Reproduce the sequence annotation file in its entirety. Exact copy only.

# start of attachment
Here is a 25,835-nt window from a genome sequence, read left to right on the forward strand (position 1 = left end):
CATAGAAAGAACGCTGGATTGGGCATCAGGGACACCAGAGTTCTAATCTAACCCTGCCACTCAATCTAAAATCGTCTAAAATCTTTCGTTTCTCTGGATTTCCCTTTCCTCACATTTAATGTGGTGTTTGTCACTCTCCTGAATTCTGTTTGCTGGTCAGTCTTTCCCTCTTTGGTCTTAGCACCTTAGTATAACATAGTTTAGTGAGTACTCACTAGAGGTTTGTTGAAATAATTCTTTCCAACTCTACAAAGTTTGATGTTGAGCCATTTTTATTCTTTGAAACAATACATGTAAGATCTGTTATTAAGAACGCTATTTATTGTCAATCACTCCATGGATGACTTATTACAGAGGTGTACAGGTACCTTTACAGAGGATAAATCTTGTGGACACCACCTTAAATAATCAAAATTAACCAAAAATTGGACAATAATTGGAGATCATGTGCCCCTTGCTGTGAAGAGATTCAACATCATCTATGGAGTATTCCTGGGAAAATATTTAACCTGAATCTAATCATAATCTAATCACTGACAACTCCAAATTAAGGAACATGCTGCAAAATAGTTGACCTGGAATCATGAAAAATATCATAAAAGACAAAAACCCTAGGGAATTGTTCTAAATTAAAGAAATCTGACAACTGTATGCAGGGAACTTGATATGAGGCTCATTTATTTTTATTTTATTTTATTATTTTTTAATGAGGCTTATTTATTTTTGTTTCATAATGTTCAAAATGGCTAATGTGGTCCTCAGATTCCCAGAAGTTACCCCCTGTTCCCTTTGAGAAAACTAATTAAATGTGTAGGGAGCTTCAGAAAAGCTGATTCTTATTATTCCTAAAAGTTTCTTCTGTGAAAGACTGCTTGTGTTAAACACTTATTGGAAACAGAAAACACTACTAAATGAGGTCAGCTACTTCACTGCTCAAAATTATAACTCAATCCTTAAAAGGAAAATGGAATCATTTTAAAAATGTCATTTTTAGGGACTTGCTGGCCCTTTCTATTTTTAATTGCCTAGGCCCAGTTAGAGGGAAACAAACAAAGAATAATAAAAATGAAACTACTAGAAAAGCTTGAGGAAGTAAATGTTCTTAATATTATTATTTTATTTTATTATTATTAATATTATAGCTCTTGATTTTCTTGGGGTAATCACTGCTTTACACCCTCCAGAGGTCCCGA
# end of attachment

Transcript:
Here is a 25,835-nt window from a genome sequence, read left to right on the forward strand (position 1 = left end):
CATAGAAAGAACGCTGGATTGGGCATCAGGGACACCAGAGTTCTAATCTAACCCTGCCACTCAATCTAAAATCGTCTAAAATCTTTCGTTTCTCTGGATTTCCCTTTCCTCACATTTAATGTGGTGTTTGTCACTCTCCTGAATTCTGTTTGCTGGTCAGTCTTTCCCTCTTTGGTCTTAGCACCTTAGTATAACATAGTTTAGTGAGTACTCACTAGAGGTTTGTTGAAATAATTCTTTCCAACTCTACAAAGTTTGATGTTGAGCCATTTTTATTCTTTGAAACAATACATGTAAGATCTGTTATTAAGAACGCTATTTATTGTCAATCACTCCATGGATGACTTATTACAGAGGTGTACAGGTACCTTTACAGAGGATAAATCTTGTGGACACCACCTTAAATAATCAAAATTAACCAAAAATTGGACAATAATTGGAGATCATGTGCCCCTTGCTGTGAAGAGATTCAACATCATCTATGGAGTATTCCTGGGAAAATATTTAACCTGAATCTAATCATAATCTAATCACTGACAACTCCAAATTAAGGAACATGCTGCAAAATAGTTGACCTGGAATCATGAAAAATATCATAAAAGACAAAAACCCTAGGGAATTGTTCTAAATTAAAGAAATCTGACAACTGTATGCAGGGAACTTGATATGAGGCTCATTTATTTTTATTTTATTTTATTATTTTTTAATGAGGCTTATTTATTTTTGTTTCATAATGTTCAAAATGGCTAATGTGGTCCTCAGATTCCCAGAAGTTACCCCCTGTTCCCTTTGAGAAAACTAATTAAATGTGTAGGGAGCTTCAGAAAAGCTGATTCTTATTATTCCTAAAAGTTTCTTCTGTGAAAGACTGCTTGTGTTAAACACTTATTGGAAACAGAAAACACTACTAAATGAGGTCAGCTACTTCACTGCTCAAAATTATAACTCAATCCTTAAAAGGAAAATGGAATCATTTTAAAAATGTCATTTTTAGGGACTTGCTGGCCCTTTCTATTTTTAATTGCCTAGGCCCAGTTAGAGGGAAACAAACAAAGAATAATAAAAATGAAACTACTAGAAAAGCTTGAGGAAGTAAATGTTCTTAATATTATTATTTTATTTTATTATTATTAATATTATAGCTCTTGATTTTCTTGGGGTAATCACTGCTTTACACCCTCCAGAGGTCCCGA